18 Section 71-3-122, MCA, specifies the time within which an action to enforce a lien may be brought, providing:

71-3-122. Lien extinguished by statute of limitations. A lien is extinguished by the lapse of the time within which, under the provisions of Title 27, an action can be brought upon the principal obligation.

In this case, I have determined that the principal obligation has not been extinguished, thus the lien is not barred and Royal is entitled to enforce it against White.

JUDGMENT

19 1. The Workers' Compensation Court has jurisdiction in this matter.

20 2. Respondents, Mr. Earl W. Roadarmel and Mr. Donald E. White shall pay petitioner, Royal Insurance Company, the sum of $63,864.79. They are jointly and severally liable to pay that amount.

21 3. This JUDGMENT is certified as final for purposes of appeal pursuant to ARM 24.5.348.

22 4. Any party to this dispute may have 20 days in which to request an amendment reconsideration from this Order Granting Summary Judgment.

DATED in Helena, Montana, this 17th day of March, 1999.

(SEAL)

/s/ Mike McCarter
JUDGE

c: Mr. James G. Edmiston, III
Mr. Earl W. Roadarmel - Certified Mail
Mr. Donald E. White
Submitted: July 27, 1998

1. Failure to request oral argument constitutes a waiver of oral argument. Court Rule ARM 24.5.329(5) provides:

(5) If either party desires a hearing on the motion, a request must be made in writing no later than the time specified for the filing of the last brief. The court will thereupon set a time and place for hearing. If no request for hearing is made, any right to hearing afforded by these rules will be deemed waived. The court may order a hearing on its own motion.

2. ARM 24.5.329(3) provides that a party who contests an uncontested statement of fact set forth by the other party must state that the fact is contested and set forth the specific factual basis for the contest. The rule provides:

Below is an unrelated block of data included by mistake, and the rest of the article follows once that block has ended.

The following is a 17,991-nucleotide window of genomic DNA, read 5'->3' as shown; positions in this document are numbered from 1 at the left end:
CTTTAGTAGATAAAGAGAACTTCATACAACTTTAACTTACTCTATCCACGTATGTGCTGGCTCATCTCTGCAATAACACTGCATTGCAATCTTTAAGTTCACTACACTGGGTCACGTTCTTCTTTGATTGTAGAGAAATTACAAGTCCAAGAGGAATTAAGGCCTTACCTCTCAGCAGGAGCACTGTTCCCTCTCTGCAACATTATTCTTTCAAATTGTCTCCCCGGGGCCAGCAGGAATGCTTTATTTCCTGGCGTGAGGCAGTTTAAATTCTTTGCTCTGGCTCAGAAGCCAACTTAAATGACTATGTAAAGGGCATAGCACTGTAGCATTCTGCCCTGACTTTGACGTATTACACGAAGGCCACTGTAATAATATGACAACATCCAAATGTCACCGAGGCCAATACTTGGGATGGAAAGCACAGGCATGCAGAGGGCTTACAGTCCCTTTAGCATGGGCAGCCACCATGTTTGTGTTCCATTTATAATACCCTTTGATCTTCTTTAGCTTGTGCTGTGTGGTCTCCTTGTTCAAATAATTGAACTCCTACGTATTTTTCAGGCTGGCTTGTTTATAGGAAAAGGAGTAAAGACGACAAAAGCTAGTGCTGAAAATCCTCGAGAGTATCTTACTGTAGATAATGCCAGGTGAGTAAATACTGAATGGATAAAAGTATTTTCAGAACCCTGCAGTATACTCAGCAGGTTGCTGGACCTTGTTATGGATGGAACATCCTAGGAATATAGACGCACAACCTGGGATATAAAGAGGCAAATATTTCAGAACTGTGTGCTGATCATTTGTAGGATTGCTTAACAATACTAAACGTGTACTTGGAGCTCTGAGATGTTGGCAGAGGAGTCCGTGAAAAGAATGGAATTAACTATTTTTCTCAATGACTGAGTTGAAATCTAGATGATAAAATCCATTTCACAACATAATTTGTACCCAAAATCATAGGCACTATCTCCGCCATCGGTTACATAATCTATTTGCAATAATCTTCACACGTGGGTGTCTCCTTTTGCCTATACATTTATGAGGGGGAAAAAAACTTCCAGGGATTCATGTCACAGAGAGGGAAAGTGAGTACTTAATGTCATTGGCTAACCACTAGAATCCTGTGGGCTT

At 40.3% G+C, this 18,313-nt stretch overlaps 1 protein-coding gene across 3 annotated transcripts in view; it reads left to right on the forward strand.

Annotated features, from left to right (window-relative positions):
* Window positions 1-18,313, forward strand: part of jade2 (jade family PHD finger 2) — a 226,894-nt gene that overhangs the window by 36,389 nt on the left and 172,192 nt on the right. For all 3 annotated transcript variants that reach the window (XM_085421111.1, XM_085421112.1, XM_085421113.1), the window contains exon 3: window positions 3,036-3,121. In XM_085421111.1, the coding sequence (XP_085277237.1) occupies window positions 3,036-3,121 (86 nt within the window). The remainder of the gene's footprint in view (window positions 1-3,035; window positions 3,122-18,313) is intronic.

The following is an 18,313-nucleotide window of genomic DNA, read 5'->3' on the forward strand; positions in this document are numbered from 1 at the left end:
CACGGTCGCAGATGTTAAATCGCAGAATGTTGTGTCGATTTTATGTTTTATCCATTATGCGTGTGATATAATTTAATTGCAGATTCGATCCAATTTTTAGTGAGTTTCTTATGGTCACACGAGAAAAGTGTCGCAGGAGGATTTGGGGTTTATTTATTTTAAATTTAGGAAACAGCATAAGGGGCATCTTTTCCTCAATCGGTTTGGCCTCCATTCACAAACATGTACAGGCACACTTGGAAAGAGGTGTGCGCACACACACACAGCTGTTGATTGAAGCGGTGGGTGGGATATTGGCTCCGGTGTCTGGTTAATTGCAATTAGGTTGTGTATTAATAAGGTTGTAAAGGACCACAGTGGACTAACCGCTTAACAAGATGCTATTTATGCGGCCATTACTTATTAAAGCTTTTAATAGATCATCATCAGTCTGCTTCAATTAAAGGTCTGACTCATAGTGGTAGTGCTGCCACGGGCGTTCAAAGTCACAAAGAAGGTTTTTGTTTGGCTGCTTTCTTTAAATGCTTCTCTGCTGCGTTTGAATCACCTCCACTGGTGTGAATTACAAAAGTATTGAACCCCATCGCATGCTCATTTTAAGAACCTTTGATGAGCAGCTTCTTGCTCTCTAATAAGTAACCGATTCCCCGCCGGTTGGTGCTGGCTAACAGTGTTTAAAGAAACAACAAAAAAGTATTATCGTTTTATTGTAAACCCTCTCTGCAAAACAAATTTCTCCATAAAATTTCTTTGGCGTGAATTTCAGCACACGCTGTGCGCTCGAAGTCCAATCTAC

(3) Any party filing a motion under this rule shall include in its brief a statement of uncontroverted facts, which shall set forth in full the specific facts on which the party relies in support of the motion. The specific facts shall be set forth in serial fashion and not in narrative form. As to each fact, the statement shall refer to a specific pleading, affidavit, or other document where the fact may be found. Any party opposing a motion filed under this rule shall include in their opposition a brief statement of genuine issues, setting forth the specific facts which the opposing party asserts establish a genuine issue of material fact precluding summary judgment in favor of the moving party.

The parties did not contest facts set forth by the other, therefore they are deemed admitted.

3. Section 27-2-211, MCA, provides in relevant part:

27-2-211. Actions to enforce penalty or forfeiture or other statutory liability.

(1) Within 2 years is the period prescribed for the commencement of an action upon:

. . .

(c) a liability created by statute other than:

(i) a penalty or forfeiture; or

(ii) a statutory debt created by the payment of public assistance.

4. See Abell v. Bishop, 86 Mont. 478, 284 P. 525 (1930) ("Liability created by statute" means liability which would not exist but for the statute). Royal, however, has not urged that subrogation existed in absence of section 39-71-414, therefore the Court need not consider whether some other limitation applies.

5. Section 27-2-202, MCA, provides:

27-2-202. Actions based on contract or other obligation. (1) The period prescribed for the commencement of an action upon any contract, obligation, or liability founded upon an instrument in writing is within 8 years.

(2) The period prescribed for the commencement of an action upon a contract, account, or promise not founded on an instrument in writing is within 5 years.

(3) The period prescribed for the commencement of an action upon an obligation or liability, other than a contract, account, or promise, not founded upon an instrument in writing is within 3 years.

6. While it is apparent that the exchange of letters gives rise to a written contract, the Court need not analyze the elements required for finding that a written contract exists since the shorter, five year statute of limitations is satisfied.

Use Back Button to return to Index of Cases